Lunch Magazine’s special correspondent Ben Jackson
The gazelle soon becomes part of the passing parade of scorching sun, lethargic clouds, broad savannah trees, penetrating dust and nature in the raw. The excitement never fades.
My travelling companions and I arrive at a campsite completely free of protective fences and open to curious wildlife. As we settle in, a large buffalo lumbers by on the other side of my tent and blinks at me without malice before finding something worth eating.
After setting up camp we roar off in the open-top four-wheel drive with wise-cracking guide Mike at the wheel.
Almost immediately we’re greeted by the dainty, awkward beauty of a giraffe. She languidly strolls behind a tree in a vain attempt to hide, occasionally poking out her head out to check out the scene – which is us.
After a couple of hours driving, taking more photos than are necessary of the plenitude of animals that appear every five minutes as if on cue, we retire to the campsite.
Cook Musa conjures up a meal owing nothing to vegetarianism; and, with my thirst for wildlife temporarily quenched, a single lukewarm Safari Lager suffices. Tired and excitedly anticipating for the next day, I fall into a deep sleep.
I awake in the early hours of morning busting for the toilet, and contemplate whether stumbling in the dark and squatting over a concrete hole is worth the effort. A beast brushes my tent, then another and another. They cackle and grunt. They are hyenas. I have lost my desire for the pit latrine – literally scared shitless.
After a perhaps too leisurely breakfast, we head out in the 4WD unsure of what lies ahead. Within 20 minutes we get a good feel. A leopard is sitting in the open, lazily eyeing a gazelle but apparently not seriously considering pursuing it in the already blazing heat.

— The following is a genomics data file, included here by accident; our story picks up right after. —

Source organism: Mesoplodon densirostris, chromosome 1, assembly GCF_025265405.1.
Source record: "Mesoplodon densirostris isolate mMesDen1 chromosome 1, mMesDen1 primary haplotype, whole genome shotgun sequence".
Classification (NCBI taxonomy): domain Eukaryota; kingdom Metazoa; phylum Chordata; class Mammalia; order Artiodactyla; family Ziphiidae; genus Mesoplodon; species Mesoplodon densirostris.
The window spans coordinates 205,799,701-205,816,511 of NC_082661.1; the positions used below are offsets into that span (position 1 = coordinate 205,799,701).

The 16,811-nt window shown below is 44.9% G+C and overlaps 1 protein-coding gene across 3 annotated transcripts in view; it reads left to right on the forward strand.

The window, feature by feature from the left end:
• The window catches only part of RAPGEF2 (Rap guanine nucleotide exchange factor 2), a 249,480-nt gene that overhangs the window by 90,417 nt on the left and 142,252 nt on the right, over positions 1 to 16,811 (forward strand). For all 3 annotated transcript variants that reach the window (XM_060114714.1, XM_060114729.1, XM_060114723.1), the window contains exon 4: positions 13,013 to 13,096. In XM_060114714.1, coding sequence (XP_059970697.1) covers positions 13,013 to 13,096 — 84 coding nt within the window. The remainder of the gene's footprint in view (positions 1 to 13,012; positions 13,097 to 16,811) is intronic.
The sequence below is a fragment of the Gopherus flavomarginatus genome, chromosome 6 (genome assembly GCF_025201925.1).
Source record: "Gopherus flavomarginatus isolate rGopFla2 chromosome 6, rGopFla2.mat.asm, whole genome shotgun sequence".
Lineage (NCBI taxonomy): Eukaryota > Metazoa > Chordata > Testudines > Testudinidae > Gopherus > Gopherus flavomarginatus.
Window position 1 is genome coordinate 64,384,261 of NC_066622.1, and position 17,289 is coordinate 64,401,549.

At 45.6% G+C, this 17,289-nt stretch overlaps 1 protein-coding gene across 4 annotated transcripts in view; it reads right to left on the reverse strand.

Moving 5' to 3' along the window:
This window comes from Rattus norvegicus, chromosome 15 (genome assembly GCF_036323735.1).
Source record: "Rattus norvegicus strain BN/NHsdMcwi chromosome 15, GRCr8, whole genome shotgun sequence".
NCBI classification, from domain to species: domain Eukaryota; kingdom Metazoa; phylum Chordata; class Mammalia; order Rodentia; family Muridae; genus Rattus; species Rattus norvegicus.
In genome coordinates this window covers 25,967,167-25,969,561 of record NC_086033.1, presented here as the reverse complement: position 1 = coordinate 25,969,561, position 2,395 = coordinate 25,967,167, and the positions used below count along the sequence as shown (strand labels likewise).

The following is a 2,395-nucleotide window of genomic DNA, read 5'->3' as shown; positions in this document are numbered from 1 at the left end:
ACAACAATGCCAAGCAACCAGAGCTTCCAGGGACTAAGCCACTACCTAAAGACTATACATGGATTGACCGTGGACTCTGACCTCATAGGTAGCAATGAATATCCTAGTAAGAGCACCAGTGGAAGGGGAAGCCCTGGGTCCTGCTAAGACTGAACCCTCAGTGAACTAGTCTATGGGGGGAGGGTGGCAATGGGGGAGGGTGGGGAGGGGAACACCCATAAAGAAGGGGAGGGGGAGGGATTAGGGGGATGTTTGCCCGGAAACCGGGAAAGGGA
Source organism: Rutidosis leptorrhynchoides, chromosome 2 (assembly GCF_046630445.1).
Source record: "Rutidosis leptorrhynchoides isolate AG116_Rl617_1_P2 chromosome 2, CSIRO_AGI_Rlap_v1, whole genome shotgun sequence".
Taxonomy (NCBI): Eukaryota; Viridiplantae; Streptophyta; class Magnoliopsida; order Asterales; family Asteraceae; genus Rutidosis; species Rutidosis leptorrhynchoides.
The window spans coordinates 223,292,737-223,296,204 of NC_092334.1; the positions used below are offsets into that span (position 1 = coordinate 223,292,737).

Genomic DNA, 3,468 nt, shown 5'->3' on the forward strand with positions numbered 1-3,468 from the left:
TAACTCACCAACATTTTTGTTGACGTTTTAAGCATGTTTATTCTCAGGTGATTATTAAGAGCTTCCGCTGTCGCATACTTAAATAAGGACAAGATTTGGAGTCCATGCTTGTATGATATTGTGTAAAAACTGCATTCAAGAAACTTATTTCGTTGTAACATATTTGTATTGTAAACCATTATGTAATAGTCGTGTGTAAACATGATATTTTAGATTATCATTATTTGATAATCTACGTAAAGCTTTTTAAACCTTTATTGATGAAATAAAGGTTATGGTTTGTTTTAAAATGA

His mate the cheetah soon crosses our path. A misleadingly innocent visage framed by blood-soaked fur; a bulging RSL belly showcasing the reward for a morning’s toil.
Guide Mike expertly navigates us around the route he has planned – encountering antelope, birds, hyenas, jackals, an occasional bloat of hippos and some mating elephants.
Mike’s favourite form of wit is to feed us false facts, “The baboon can only mate once a lifetime,” he says sadly. “Really?” comes the shocked reply, causing Mike to burst into laughter at our gullibility. The animal spotting and jokes shepherd hours that pass like minutes until it’s time to return to camp. Everyone heads to bed early.
On day three we head off before the Serengeti dawn. I watch an ochre sun rise over the golden savannah. On the horizon are hot-air balloons. But I’m more than happy to be earthbound with Mike, even though the wisecracks don’t quite fit the glorious creation of a new day.
As the sun struggles above the earth, its glow transitions from gold to gritty yellow and we stalk the plains and the endless long grass. The 4WD squeals to a halt, jerking us from our torpor. I’m alarmed, but there’s nothing to see but a herd of gazelle.
“These gazelle are not happy,” says Mike, stepping out of the car. He scans the area through binoculars, pauses and smiles:
“Cheetah, two cubs”. Those gazelle are in for some excitement.
And so we roll on, spotting some lions resting in the distance and, as we meander around a knoll, a beautiful lioness gracefully perched on a mound.
She is no more than 10 metres away and transfixed on a gazelle.
A gazelle unaware of the word ‘predicament’. True, the creature gives an occasional glance in the lionesses’ direction, but uncomprehendingly, or deeply philosophically about its walking mini-bar status, continues grazing.
The gazelle’s every mouthful allows the lioness to drift silently closer, and the tension escalates with each precisely placed paw.
Then, with sudden insight, the gazelle is forced to take cover in the long grass. Too late.
In an instant the lioness springs and clasps the creature by the throat. And it is over. Could it be so quick?
Before we depart the lioness struts proudly past our truck, gazelle hanging from her jaws. I could touch her if I reached out, but opt for prudence. This is the Serengeti and I’m a guest who wants to get out alive.
Our 4WD pulls away leaving the lioness to enjoy brunch. We of wide smiles and high-fives ask Mike how often he sees a lion make a kill. “I have seen seven in 30 years”.
So we leave the Serengeti. No one speaks much. The Serengeti magic has sunk in and remains undiminished.
I am not sure that it’ll ever entirely evaporate.